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Is working from a hammock really that simple?

17th August 2022

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Although much can be said about the Corona pandemic, it has shown that for many professions, working within an office environment is not necessary for an employee to work efficiently and effectively. Most employees like working from home due to the flexibility it brings, and employers also experience the benefits.

The trend of flexible working increased the use of the phenomenon of a working vacation “workation”. Where an employee combines work and vacation at a different location for a few days or longer period. Although this seems like a special combination it was frequently frowned upon in the past, but the advantages of this special combination are now being discovered much more. “Workation” is possible from almost any location, provided that the work can be conducted online, and a stable internet connection is present.

Although this all sounds wonderful, often both employees and employers forget that working from abroad can also have (far-reaching) tax, social security and legal consequences if not structured correctly.

Taxation consequences

During a “workation” the work is normally of a temporary nature so that parties are under the impression that neither employee or employer

are expected to pay taxes abroad and simply continue to pay taxes in the home country.

In addition to the duration of the employment abroad, it is important to consider the nature of the work as well as the structure of the work. Both can lead to a tax liability in the “workation” country from day one. This liability, if present, can then also affect the employer who can be confronted with payroll obligations in the “workation” country.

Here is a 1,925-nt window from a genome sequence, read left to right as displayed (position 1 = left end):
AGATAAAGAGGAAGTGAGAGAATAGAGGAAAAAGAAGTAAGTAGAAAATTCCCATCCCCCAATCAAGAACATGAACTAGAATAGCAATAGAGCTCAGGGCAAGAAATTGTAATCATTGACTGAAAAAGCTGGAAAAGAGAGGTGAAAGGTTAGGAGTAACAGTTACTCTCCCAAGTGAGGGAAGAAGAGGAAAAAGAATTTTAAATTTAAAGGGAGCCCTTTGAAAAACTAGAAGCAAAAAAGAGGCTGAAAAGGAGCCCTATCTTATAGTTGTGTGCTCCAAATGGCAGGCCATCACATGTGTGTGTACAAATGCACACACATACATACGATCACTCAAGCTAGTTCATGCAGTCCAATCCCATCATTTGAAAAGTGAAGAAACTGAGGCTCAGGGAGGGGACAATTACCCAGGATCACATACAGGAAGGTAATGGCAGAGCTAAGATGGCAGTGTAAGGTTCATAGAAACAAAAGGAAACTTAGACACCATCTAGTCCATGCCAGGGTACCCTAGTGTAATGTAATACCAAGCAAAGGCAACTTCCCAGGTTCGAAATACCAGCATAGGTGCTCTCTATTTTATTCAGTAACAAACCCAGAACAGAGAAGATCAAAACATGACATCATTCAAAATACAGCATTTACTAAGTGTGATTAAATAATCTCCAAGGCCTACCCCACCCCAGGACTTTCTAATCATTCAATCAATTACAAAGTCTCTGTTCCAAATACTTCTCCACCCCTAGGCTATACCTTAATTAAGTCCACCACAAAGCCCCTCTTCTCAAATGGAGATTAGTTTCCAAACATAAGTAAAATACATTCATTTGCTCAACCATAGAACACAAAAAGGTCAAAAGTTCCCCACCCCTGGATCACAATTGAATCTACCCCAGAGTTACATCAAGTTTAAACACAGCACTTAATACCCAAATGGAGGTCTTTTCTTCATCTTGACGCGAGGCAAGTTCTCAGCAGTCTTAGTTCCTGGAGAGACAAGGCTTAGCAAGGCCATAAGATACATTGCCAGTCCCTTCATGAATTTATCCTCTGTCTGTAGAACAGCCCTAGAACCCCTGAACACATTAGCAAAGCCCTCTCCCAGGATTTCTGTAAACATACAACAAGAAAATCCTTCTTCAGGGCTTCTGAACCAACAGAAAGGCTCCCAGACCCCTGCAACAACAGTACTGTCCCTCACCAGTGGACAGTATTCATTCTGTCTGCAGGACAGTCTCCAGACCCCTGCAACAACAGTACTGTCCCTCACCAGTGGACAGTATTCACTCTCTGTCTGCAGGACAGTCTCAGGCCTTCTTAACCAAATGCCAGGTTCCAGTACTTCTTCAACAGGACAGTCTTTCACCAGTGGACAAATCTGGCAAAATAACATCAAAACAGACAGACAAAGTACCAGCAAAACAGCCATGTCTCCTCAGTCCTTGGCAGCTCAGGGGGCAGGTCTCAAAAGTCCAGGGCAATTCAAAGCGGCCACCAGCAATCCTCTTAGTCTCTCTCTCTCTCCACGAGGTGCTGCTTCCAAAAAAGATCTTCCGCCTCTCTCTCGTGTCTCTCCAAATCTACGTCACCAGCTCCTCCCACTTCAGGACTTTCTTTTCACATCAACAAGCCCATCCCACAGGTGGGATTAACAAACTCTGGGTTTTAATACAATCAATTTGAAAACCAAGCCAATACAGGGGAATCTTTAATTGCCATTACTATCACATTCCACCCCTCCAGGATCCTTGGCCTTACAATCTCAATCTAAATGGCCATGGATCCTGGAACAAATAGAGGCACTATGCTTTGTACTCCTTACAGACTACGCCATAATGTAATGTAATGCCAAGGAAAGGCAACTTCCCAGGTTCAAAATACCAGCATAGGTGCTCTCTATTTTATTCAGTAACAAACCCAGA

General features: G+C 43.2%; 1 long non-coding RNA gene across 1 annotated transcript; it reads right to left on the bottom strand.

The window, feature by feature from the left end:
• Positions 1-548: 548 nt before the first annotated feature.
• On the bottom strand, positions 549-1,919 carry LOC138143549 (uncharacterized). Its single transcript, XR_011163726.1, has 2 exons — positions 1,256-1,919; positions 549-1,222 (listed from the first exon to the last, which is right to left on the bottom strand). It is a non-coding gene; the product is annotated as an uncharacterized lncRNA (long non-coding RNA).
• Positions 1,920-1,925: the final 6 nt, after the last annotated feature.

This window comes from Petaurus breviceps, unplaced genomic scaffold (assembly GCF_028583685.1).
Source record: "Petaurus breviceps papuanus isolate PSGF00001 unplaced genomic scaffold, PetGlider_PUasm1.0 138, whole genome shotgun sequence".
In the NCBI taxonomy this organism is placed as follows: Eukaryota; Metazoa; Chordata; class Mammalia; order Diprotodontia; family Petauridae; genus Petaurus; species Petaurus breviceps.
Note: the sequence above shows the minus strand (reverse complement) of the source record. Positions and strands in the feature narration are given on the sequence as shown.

Many countries have tax treaties in place in which it is determined which country may tax individual sources of renumeration and under which conditions. These treaties are to avoid double taxation in the respective countries but also can stipulate the need for the employer to fulfil certain obligations in the “workation” country.

Social Security

The next point which needs to be verified before starting the “workation” is whether the “workation” will lead to a (temporary) shift in social security system. And if so, whether actions are necessary, or documentation needs to be arranged to avoid this shift.

Within the EU, legislation is in place which easily helps employers and employees to determine the country of social security coverage. Documentation (A1 certificate) can be applied so that discussions with authorities in the “workation” country can be avoided.

With several countries outside the EU individual social security treaties are in place to provide for certainty on coverage. However, several countries do not have treaties in place, which can lead to unwanted surprises.

Legal/reporting obligations

Depending upon the structuring of the “workation” it may be that various employment law and notification obligations in the “workation” country become applicable. If the employer does not meet these obligations in time, penalties and fines may become applicable. Although this is highly dependent upon the actual situation, a pre check is advisable.

We strongly advise to verify the tax, social security coverage and legal/reporting obligations beforehand.

If you require guidance in this area when talking with your clients, please contact a member of the MGI Worldwide CPAAI Global Mobility Group who will advise and assist you in more detail about the obligations and points of attention for the relevant country.

Download the full article HERE.


If you require guidance in this area when talking with your clients, please contact a member of the MGI Worldwide CPAAI Global Mobility Group who will advise and assist you in more detail about the obligations and points of attention for the relevant country.

MGI Worldwide with CPAAI, is a top 20 ranked global accounting network and association with almost 9,000 professionals, accountants and tax experts in some 400 locations in over 100 countries around the world.

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